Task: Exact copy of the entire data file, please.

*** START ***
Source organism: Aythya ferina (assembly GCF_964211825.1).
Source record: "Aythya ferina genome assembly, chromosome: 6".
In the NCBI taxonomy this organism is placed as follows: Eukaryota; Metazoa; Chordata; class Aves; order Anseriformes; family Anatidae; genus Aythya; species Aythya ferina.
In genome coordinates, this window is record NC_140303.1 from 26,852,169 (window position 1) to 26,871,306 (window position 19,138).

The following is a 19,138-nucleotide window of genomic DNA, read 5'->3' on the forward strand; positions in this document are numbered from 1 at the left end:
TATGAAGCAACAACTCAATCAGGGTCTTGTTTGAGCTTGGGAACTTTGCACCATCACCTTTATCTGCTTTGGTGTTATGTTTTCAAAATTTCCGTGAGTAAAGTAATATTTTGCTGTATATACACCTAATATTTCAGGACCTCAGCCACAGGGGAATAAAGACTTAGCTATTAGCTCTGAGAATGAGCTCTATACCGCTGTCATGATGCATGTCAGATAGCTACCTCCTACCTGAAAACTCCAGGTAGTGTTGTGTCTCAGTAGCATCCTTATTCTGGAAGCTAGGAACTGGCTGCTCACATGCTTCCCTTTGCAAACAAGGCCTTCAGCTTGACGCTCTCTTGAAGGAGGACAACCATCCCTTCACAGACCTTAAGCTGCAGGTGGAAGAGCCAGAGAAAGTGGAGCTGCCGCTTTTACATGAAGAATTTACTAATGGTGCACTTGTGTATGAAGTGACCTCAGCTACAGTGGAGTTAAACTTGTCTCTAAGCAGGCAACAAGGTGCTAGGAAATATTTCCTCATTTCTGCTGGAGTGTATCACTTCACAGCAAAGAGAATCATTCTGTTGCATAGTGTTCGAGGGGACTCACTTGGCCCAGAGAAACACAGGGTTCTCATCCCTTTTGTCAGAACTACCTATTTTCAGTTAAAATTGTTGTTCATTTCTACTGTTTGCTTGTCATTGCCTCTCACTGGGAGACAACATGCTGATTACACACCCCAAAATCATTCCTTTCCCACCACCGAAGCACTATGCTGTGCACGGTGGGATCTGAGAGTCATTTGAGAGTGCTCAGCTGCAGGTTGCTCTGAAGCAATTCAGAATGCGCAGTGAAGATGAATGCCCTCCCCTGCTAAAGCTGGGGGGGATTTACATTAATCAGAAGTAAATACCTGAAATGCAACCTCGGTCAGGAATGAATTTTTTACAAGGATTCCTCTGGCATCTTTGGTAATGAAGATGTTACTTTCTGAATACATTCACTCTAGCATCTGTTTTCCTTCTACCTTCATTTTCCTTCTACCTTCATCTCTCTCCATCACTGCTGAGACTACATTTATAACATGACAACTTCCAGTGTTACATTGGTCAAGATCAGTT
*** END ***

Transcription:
Source organism: Aythya ferina (assembly GCF_964211825.1).
Source record: "Aythya ferina genome assembly, chromosome: 6".
In the NCBI taxonomy this organism is placed as follows: Eukaryota; Metazoa; Chordata; class Aves; order Anseriformes; family Anatidae; genus Aythya; species Aythya ferina.
In genome coordinates, this window is record NC_140303.1 from 26,852,169 (window position 1) to 26,871,306 (window position 19,138).

The following is a 19,138-nucleotide window of genomic DNA, read 5'->3' on the forward strand; positions in this document are numbered from 1 at the left end:
TATGAAGCAACAACTCAATCAGGGTCTTGTTTGAGCTTGGGAACTTTGCACCATCACCTTTATCTGCTTTGGTGTTATGTTTTCAAAATTTCCGTGAGTAAAGTAATATTTTGCTGTATATACACCTAATATTTCAGGACCTCAGCCACAGGGGAATAAAGACTTAGCTATTAGCTCTGAGAATGAGCTCTATACCGCTGTCATGATGCATGTCAGATAGCTACCTCCTACCTGAAAACTCCAGGTAGTGTTGTGTCTCAGTAGCATCCTTATTCTGGAAGCTAGGAACTGGCTGCTCACATGCTTCCCTTTGCAAACAAGGCCTTCAGCTTGACGCTCTCTTGAAGGAGGACAACCATCCCTTCACAGACCTTAAGCTGCAGGTGGAAGAGCCAGAGAAAGTGGAGCTGCCGCTTTTACATGAAGAATTTACTAATGGTGCACTTGTGTATGAAGTGACCTCAGCTACAGTGGAGTTAAACTTGTCTCTAAGCAGGCAACAAGGTGCTAGGAAATATTTCCTCATTTCTGCTGGAGTGTATCACTTCACAGCAAAGAGAATCATTCTGTTGCATAGTGTTCGAGGGGACTCACTTGGCCCAGAGAAACACAGGGTTCTCATCCCTTTTGTCAGAACTACCTATTTTCAGTTAAAATTGTTGTTCATTTCTACTGTTTGCTTGTCATTGCCTCTCACTGGGAGACAACATGCTGATTACACACCCCAAAATCATTCCTTTCCCACCACCGAAGCACTATGCTGTGCACGGTGGGATCTGAGAGTCATTTGAGAGTGCTCAGCTGCAGGTTGCTCTGAAGCAATTCAGAATGCGCAGTGAAGATGAATGCCCTCCCCTGCTAAAGCTGGGGGGGATTTACATTAATCAGAAGTAAATACCTGAAATGCAACCTCGGTCAGGAATGAATTTTTTACAAGGATTCCTCTGGCATCTTTGGTAATGAAGATGTTACTTTCTGAATACATTCACTCTAGCATCTGTTTTCCTTCTACCTTCATTTTCCTTCTACCTTCATCTCTCTCCATCACTGCTGAGACTACATTTATAACATGACAACTTCCAGTGTTACATTGGTCAAGATCAGTT